Cast: Shahid Kapoor, Sonam Kapoor, Anupam Kher, Supriya Pathak, Aditi Sharma
Harinder Singh aka Harry ( Shahid Kapoor), whiles away his time in his native village, waiting for the letter to join the Indian Air Force. But before the letter arrives, he falls in love with Aayat ( Sonam Kapoor), the displaced Kashmiri girl who lands up in the village when Kashmir falls prey to insurgency. However, the ill-fated romance gets disrupted by the political events like the Ayodhya dispute, the Mumbai bomb blasts, the Kargil war, the Gujarat riots.... The world simmers, violence spreads, but love never dies as Harry and Aayat keep hoping for a re-union, despite the passing years and the turbulent landscape
Mausam begins on a beautiful note. Loads of atmospherics, mood, sentiment and stunning visuals of a sleepy rural backdrop, captured in arresting mode by cinematographer Binod Pradhan make you sit back determined for an artistic tryst with cinema. Sonam's shy femininity as the anguished Kashmir migrant, trapped in alien terrain and Shahid Kapoor's boyish buoyancy add a spark to the proceedings as does their old-fashioned style of romance.
Yes, the allure of the first half of the film lies in the vintage love story which proceeds through unsaid words, unexpressed feelings, stolen glances and lots of melody (Pritam Singh). The affair which begins in 1992, before the demolition of the Babri mosque has an oriental charm to it and makes for some moments of great viewing. It's not only Shahid and Sonam, but the entire ensemble cast comprising the villagers that lend a spontaneity to the proceedings. The demolition of the mosque and the political turmoil that ensues puts a brake on the tender banter and causes the lovers to separate. Aayat leaves for Mumbai and Shahid joins the Air Force.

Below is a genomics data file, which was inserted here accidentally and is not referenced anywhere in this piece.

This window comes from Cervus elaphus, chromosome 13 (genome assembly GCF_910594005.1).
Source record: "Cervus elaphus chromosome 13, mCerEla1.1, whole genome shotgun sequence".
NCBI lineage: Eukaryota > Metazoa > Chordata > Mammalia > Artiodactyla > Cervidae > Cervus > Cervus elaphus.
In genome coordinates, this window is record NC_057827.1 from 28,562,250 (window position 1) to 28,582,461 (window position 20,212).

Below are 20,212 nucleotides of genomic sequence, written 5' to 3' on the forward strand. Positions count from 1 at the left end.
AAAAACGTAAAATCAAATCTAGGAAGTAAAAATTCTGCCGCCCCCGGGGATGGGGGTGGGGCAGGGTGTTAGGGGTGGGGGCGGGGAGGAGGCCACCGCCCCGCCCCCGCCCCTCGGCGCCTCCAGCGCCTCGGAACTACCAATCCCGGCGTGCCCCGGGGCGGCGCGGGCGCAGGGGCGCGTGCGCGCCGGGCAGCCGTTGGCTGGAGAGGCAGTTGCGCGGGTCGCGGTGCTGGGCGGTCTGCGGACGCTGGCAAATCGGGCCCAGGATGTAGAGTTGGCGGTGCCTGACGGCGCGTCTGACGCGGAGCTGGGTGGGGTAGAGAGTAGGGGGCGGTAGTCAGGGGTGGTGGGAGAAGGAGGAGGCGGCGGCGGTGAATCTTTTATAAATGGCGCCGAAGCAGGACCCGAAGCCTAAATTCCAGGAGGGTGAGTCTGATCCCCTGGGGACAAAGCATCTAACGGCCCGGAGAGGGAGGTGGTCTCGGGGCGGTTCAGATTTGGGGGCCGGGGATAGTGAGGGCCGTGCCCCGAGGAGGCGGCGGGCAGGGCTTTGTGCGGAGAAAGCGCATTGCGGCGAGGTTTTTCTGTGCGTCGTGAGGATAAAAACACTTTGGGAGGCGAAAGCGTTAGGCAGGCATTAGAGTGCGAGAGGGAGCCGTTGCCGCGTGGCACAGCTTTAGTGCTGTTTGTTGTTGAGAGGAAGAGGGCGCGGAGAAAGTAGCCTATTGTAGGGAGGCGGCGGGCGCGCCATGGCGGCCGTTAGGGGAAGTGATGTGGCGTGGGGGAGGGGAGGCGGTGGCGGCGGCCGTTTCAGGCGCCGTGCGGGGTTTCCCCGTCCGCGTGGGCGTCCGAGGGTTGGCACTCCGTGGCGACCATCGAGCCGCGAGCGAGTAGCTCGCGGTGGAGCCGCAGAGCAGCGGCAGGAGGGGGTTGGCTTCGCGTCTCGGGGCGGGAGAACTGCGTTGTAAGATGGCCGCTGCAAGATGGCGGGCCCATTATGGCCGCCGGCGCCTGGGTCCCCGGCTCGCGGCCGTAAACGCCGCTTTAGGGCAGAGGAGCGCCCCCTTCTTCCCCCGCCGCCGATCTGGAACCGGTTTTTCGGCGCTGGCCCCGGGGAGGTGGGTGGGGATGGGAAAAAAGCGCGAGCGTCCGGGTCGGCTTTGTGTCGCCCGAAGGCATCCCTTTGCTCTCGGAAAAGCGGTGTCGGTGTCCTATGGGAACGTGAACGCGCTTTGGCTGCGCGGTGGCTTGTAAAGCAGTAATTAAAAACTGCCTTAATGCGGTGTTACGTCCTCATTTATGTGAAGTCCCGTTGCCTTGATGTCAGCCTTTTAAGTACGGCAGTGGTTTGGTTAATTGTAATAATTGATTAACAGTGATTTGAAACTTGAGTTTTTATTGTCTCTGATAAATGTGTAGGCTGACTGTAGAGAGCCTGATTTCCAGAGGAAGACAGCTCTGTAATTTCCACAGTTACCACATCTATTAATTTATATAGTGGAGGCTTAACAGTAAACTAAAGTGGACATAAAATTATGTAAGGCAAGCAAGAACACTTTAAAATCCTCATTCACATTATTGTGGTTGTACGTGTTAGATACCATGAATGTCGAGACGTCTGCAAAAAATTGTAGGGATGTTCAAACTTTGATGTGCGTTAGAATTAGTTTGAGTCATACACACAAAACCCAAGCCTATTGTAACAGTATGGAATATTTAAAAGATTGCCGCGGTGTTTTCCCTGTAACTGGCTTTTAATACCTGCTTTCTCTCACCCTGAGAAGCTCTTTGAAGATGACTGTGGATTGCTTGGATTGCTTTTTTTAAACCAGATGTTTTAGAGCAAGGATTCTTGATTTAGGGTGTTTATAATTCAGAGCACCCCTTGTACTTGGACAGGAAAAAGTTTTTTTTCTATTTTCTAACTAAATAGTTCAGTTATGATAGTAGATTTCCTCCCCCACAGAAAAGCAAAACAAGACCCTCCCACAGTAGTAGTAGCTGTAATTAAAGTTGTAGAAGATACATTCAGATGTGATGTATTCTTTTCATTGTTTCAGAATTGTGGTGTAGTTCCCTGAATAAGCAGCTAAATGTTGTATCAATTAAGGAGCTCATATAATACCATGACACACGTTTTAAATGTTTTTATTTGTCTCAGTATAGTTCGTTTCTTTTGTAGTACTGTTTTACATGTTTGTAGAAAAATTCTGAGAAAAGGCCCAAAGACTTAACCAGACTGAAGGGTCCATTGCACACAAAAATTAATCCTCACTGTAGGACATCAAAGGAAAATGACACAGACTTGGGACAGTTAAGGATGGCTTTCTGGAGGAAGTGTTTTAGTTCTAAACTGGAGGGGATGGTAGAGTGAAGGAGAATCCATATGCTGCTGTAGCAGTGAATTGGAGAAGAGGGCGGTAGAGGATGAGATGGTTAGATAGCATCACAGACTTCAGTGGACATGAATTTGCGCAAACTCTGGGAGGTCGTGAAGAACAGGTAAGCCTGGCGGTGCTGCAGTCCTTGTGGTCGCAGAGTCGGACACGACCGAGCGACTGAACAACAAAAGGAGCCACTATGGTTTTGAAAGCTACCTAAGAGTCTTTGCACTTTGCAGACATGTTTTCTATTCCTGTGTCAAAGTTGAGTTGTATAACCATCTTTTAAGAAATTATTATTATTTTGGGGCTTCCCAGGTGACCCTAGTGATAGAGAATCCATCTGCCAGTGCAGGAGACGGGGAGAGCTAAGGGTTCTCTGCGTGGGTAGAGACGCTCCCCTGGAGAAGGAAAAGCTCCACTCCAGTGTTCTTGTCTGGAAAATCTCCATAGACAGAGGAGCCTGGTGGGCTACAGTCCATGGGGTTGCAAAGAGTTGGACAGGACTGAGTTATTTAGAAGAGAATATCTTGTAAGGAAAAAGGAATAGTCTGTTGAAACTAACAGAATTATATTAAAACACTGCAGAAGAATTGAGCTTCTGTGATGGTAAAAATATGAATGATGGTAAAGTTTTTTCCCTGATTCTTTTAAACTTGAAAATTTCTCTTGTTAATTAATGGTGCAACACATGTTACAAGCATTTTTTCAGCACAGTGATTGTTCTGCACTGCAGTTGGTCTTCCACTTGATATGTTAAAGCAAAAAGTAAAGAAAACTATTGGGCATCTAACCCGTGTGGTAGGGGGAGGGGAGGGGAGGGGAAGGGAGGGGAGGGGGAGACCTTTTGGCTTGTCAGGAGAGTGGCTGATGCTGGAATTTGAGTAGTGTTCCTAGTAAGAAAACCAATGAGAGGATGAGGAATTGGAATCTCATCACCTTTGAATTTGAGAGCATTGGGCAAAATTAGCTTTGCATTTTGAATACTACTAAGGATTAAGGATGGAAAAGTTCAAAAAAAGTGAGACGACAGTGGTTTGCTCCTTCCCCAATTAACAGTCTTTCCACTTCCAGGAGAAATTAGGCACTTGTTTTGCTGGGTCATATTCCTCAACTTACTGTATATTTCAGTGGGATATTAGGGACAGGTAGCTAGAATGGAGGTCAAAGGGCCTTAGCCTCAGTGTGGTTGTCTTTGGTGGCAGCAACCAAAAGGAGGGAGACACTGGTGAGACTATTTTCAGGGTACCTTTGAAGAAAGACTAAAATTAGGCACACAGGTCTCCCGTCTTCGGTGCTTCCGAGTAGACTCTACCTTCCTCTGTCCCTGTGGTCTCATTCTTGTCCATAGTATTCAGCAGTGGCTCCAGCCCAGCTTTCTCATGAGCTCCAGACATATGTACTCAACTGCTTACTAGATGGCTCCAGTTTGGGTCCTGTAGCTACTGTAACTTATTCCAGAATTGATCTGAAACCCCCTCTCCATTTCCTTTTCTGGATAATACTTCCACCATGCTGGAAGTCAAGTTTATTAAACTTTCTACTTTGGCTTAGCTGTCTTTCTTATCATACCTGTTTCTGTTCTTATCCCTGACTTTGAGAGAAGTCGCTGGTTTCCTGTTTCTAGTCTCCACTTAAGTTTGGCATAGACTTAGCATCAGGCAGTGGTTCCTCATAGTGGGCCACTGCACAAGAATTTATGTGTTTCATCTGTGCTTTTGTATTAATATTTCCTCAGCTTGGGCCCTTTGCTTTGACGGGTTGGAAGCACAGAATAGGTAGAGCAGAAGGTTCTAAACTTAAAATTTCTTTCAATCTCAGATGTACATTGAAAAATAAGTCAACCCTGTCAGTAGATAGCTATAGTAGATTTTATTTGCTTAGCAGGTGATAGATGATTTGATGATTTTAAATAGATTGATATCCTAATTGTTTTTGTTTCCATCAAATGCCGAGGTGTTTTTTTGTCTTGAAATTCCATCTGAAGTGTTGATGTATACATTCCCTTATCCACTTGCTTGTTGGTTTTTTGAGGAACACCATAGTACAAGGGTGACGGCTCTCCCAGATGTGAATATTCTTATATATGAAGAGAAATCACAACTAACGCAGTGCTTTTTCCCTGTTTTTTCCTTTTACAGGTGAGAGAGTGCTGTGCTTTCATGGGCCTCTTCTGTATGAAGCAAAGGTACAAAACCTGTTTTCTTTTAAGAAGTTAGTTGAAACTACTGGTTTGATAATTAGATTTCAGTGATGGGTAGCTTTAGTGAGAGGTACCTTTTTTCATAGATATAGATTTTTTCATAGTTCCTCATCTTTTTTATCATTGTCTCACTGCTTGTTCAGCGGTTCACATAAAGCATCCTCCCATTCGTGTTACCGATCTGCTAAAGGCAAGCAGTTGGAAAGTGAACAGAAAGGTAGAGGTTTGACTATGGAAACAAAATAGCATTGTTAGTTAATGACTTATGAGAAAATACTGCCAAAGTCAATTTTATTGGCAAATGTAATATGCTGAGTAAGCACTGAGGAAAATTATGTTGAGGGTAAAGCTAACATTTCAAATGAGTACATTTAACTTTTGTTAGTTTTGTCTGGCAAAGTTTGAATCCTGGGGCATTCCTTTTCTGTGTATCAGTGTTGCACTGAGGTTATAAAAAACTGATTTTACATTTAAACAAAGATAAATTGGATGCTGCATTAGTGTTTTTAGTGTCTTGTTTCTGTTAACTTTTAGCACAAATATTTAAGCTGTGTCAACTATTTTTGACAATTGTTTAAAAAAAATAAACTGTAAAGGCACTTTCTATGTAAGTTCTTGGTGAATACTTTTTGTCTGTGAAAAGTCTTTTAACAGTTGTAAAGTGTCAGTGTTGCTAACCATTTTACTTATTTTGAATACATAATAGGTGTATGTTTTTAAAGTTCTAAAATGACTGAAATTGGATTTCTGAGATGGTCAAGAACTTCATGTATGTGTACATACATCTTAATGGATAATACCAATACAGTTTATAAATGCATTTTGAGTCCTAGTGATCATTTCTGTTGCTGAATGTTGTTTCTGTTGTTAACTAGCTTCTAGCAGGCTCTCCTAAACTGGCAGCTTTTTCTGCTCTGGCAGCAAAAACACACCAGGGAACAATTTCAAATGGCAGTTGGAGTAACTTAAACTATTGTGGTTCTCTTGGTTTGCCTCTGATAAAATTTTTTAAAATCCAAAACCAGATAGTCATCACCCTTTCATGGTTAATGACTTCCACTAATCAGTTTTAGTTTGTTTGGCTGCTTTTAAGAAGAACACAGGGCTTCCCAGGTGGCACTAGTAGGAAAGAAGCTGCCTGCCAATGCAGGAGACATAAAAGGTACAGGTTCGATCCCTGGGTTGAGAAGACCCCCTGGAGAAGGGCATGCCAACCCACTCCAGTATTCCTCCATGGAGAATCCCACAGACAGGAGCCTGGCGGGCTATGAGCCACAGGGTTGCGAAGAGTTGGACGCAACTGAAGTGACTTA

And it's here that director Pankaj Kapur seems to lose his grip, at least partially, on the story which crosses continents and slips on the natural charm and high emotional quotient that made the first half eminently watchable. The lovers meet again in Scotland, but a Mozart concert can never really compensate for the rustic splendour of misty greens, mustard fields and rain drenched terraces. Too many comings and goings, meetings and separations, missed calls and opportunities, spurred on by the cataclysmic political events of the nation, tire you with their repetition, even as the evolution of Sonam into a style diva robs her off her native innocence. Shahid's daredevil Air Force pilot too loses a bit of depth as he battles too many odds: an unfulfilled romance, enemy bunkers on Tiger Hill and a debilitating battle injury. Cut to the climax -- the lovers trapped on a burning street during the Gujarat carnage -- and things slip completely out of hand.... Too bizarre, too unnecessary, bordering on the ludicrous.
Don't be dissuaded however, for Mausam has lots to offer to the viewer who doesn't mind his cinema languorous, laid back and moody, with loads of beauty.